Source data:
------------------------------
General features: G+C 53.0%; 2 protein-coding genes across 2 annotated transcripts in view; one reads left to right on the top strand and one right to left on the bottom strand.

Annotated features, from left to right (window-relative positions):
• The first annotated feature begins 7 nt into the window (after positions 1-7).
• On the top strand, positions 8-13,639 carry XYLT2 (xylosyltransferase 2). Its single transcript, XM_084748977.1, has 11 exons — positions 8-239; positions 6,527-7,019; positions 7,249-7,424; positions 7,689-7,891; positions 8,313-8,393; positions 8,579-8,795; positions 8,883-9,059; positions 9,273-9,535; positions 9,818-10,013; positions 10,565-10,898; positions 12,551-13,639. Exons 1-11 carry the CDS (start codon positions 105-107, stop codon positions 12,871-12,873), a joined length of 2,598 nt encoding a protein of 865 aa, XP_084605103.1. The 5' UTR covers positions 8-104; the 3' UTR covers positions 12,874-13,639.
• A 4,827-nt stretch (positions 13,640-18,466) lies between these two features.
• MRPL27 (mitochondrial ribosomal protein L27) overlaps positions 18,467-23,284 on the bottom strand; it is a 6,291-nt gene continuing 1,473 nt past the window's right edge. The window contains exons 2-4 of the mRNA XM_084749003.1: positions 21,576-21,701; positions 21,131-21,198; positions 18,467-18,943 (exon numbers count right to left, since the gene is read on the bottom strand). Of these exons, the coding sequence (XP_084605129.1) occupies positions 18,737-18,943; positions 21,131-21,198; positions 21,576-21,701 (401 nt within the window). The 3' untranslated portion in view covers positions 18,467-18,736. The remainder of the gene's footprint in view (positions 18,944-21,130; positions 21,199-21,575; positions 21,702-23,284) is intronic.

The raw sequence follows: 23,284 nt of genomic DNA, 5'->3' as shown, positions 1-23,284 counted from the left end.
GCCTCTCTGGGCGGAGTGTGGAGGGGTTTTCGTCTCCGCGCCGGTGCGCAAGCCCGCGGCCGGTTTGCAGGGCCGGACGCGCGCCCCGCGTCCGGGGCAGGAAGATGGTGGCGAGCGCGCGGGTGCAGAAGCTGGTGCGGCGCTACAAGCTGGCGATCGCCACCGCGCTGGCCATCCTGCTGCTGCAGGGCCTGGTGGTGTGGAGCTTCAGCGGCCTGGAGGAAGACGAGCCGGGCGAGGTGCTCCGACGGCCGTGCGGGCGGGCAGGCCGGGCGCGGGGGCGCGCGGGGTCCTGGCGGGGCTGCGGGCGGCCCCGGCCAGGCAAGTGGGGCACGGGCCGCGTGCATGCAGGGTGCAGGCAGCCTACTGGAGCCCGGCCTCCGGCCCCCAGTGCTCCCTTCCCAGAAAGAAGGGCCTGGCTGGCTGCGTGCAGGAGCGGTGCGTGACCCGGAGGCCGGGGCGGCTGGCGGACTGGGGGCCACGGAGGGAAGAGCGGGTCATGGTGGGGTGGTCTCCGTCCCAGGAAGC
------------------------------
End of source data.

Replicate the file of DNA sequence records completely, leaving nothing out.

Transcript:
General features: G+C 53.0%; 2 protein-coding genes across 2 annotated transcripts in view; one reads left to right on the top strand and one right to left on the bottom strand.

Annotated features, from left to right (window-relative positions):
• The first annotated feature begins 7 nt into the window (after positions 1-7).
• On the top strand, positions 8-13,639 carry XYLT2 (xylosyltransferase 2). Its single transcript, XM_084748977.1, has 11 exons — positions 8-239; positions 6,527-7,019; positions 7,249-7,424; positions 7,689-7,891; positions 8,313-8,393; positions 8,579-8,795; positions 8,883-9,059; positions 9,273-9,535; positions 9,818-10,013; positions 10,565-10,898; positions 12,551-13,639. Exons 1-11 carry the CDS (start codon positions 105-107, stop codon positions 12,871-12,873), a joined length of 2,598 nt encoding a protein of 865 aa, XP_084605103.1. The 5' UTR covers positions 8-104; the 3' UTR covers positions 12,874-13,639.
• A 4,827-nt stretch (positions 13,640-18,466) lies between these two features.
• MRPL27 (mitochondrial ribosomal protein L27) overlaps positions 18,467-23,284 on the bottom strand; it is a 6,291-nt gene continuing 1,473 nt past the window's right edge. The window contains exons 2-4 of the mRNA XM_084749003.1: positions 21,576-21,701; positions 21,131-21,198; positions 18,467-18,943 (exon numbers count right to left, since the gene is read on the bottom strand). Of these exons, the coding sequence (XP_084605129.1) occupies positions 18,737-18,943; positions 21,131-21,198; positions 21,576-21,701 (401 nt within the window). The 3' untranslated portion in view covers positions 18,467-18,736. The remainder of the gene's footprint in view (positions 18,944-21,130; positions 21,199-21,575; positions 21,702-23,284) is intronic.

The raw sequence follows: 23,284 nt of genomic DNA, 5'->3' as shown, positions 1-23,284 counted from the left end.
GCCTCTCTGGGCGGAGTGTGGAGGGGTTTTCGTCTCCGCGCCGGTGCGCAAGCCCGCGGCCGGTTTGCAGGGCCGGACGCGCGCCCCGCGTCCGGGGCAGGAAGATGGTGGCGAGCGCGCGGGTGCAGAAGCTGGTGCGGCGCTACAAGCTGGCGATCGCCACCGCGCTGGCCATCCTGCTGCTGCAGGGCCTGGTGGTGTGGAGCTTCAGCGGCCTGGAGGAAGACGAGCCGGGCGAGGTGCTCCGACGGCCGTGCGGGCGGGCAGGCCGGGCGCGGGGGCGCGCGGGGTCCTGGCGGGGCTGCGGGCGGCCCCGGCCAGGCAAGTGGGGCACGGGCCGCGTGCATGCAGGGTGCAGGCAGCCTACTGGAGCCCGGCCTCCGGCCCCCAGTGCTCCCTTCCCAGAAAGAAGGGCCTGGCTGGCTGCGTGCAGGAGCGGTGCGTGACCCGGAGGCCGGGGCGGCTGGCGGACTGGGGGCCACGGAGGGAAGAGCGGGTCATGGTGGGGTGGTCTCCGTCCCAGGAAGC